Infrastructure as a Service is a provision model in use by business to outsource hardware requirements. The cloud provider owns the equipment. The client pays for usage.
In defining Infrastructure as a Service we need to understand the specific features that a cloud platform provider supplies so that the service he provides is considered Infrastructure as a Service. To understand Infrastructure as a Service we need to look at the essential characteristics found in Infrastructure as a Service.
Infrastructure as a Service – Dynamic Scaling
Dynamic scaling enables the organisation to increase and decrease their hardware and processing requirement as and when required. Dynamic scaling may be driven by application requirements or seasonal computing demand of the organisation.
This is an important characteristic of Information as a Service; if customers need more resources they can get them immediately.
Infrastructure as a Service is offered in different flavours to organisations. Organisations may rent capacity based on an on-demand model with no contract. In other situations, the organisation signs a contract for a specific amount of storage and processing capacity.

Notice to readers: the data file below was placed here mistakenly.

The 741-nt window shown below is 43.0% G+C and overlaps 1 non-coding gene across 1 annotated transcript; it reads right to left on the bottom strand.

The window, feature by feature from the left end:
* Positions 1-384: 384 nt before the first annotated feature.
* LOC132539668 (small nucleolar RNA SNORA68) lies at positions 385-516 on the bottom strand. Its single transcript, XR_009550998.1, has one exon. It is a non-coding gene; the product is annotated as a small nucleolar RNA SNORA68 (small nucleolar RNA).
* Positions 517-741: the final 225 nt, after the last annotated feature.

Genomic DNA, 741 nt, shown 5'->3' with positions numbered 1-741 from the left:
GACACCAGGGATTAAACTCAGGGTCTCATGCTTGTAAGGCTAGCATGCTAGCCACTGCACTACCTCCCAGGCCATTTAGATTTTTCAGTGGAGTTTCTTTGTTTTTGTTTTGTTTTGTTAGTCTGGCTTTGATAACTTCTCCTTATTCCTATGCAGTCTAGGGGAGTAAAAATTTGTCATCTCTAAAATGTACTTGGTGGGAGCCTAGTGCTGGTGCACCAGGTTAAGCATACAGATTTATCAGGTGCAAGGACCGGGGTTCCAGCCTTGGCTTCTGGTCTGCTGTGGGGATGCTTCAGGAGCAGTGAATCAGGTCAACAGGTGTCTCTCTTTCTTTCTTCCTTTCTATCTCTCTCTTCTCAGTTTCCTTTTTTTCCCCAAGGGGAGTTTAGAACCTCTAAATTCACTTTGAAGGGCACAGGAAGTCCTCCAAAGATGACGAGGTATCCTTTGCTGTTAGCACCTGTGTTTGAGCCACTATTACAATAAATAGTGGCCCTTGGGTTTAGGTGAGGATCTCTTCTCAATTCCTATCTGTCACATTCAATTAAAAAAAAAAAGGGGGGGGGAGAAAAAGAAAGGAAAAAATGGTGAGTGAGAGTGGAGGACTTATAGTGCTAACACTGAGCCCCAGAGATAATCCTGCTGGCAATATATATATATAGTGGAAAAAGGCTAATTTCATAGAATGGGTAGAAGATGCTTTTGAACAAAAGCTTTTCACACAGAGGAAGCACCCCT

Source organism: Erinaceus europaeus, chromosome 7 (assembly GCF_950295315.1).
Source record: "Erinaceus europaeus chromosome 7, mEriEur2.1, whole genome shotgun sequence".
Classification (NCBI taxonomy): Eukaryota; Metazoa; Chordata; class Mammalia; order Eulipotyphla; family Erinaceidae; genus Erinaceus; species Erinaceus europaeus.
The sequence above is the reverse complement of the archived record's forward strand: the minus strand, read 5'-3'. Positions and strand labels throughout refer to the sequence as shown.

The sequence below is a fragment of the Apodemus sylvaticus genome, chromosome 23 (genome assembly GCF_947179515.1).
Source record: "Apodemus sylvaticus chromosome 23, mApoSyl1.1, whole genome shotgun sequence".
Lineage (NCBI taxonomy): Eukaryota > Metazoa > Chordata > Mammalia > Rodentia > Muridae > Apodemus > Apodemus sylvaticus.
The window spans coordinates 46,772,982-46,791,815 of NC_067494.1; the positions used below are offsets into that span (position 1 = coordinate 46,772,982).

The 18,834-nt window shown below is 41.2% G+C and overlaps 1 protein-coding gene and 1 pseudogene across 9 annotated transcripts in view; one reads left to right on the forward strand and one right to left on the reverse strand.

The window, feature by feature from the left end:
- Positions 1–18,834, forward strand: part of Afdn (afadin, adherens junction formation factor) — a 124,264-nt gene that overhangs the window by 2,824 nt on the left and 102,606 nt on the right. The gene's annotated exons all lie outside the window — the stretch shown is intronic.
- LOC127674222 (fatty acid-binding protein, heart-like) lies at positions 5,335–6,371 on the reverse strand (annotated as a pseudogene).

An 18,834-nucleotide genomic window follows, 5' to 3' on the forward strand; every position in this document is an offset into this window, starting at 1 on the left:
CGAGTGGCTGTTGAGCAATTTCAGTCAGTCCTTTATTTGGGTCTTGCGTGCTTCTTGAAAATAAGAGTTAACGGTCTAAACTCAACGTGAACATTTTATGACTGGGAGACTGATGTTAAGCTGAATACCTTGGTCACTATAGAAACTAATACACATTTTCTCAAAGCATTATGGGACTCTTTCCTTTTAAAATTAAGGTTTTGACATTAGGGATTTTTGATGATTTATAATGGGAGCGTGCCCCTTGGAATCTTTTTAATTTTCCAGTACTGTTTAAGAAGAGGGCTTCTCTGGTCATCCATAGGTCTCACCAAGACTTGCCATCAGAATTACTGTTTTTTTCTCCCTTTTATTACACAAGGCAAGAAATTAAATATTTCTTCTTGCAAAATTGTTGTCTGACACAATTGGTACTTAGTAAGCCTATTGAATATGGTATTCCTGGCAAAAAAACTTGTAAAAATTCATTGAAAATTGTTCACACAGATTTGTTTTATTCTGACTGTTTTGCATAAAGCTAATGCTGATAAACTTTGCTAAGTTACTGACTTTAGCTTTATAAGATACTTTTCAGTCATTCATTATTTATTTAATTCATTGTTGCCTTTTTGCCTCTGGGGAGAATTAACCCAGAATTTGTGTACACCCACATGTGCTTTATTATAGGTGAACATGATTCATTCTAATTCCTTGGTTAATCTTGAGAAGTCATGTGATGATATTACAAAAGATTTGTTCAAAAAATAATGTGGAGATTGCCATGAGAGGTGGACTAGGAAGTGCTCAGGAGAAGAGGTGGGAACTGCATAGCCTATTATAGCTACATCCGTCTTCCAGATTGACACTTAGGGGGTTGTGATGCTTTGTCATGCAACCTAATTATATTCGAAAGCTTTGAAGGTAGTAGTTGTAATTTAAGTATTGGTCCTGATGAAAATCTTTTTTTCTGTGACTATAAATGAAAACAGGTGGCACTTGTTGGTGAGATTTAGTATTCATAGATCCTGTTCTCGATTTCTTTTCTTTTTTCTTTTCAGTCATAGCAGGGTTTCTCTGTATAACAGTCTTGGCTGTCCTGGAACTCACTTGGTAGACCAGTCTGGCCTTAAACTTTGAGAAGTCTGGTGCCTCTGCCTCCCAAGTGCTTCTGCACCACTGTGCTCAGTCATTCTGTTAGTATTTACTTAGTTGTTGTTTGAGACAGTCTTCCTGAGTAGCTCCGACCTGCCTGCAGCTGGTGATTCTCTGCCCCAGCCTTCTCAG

A typical Information as a Service contract has a level of service guarantee included. The entry level may guarantee basic services while at the top-end a mirrored service with almost no change-of-service interruptions is the norm.
When organisations use computing resources from a cloud provider, the servers, storage, and all required IT infrastructure components are rented, based on the quantity of resources used and how long they’re in use.
In the private Information as a Service model, renting takes on a different focus. Organisations typically allocate usage fees to individual departments based on their weekly, monthly and yearly usage. With this flexibility, organisations can charge more of the budget to heavy users.
Infrastructure as a Service providers typically use a metering process to charge organisations based on the instance of computing consumed. An instance is defined as the CPU power and the memory and storage space consumed in an hour. When an instance is initiated, hourly charges begin to accumulate until the instance is terminated.
In addition to the basic per-instance charge, the cloud provider may include the following charges:
- Storage: A per-gigabyte (GB) charge for the persistent storage of data.
- Data transfer: A per-GB charge for data transfers. The fee may drop if you move large amounts of data during the billing month. Some providers offer free inbound data transfers or free transfers between separate instances on the same provider.
- Optional services: Charges for services such as reserved IP addresses, virtual private network (VPN), advanced monitoring capabilities, or support services.
Infrastructure as a Service is a provision model organisations use to outsource hardware required to perform their business. Many organizations select a hybrid approach — using private services in combination with public cloud services. This approach is attractive because an organisation can leverage its private cloud resources but use trusted public cloud services to manage peak loads.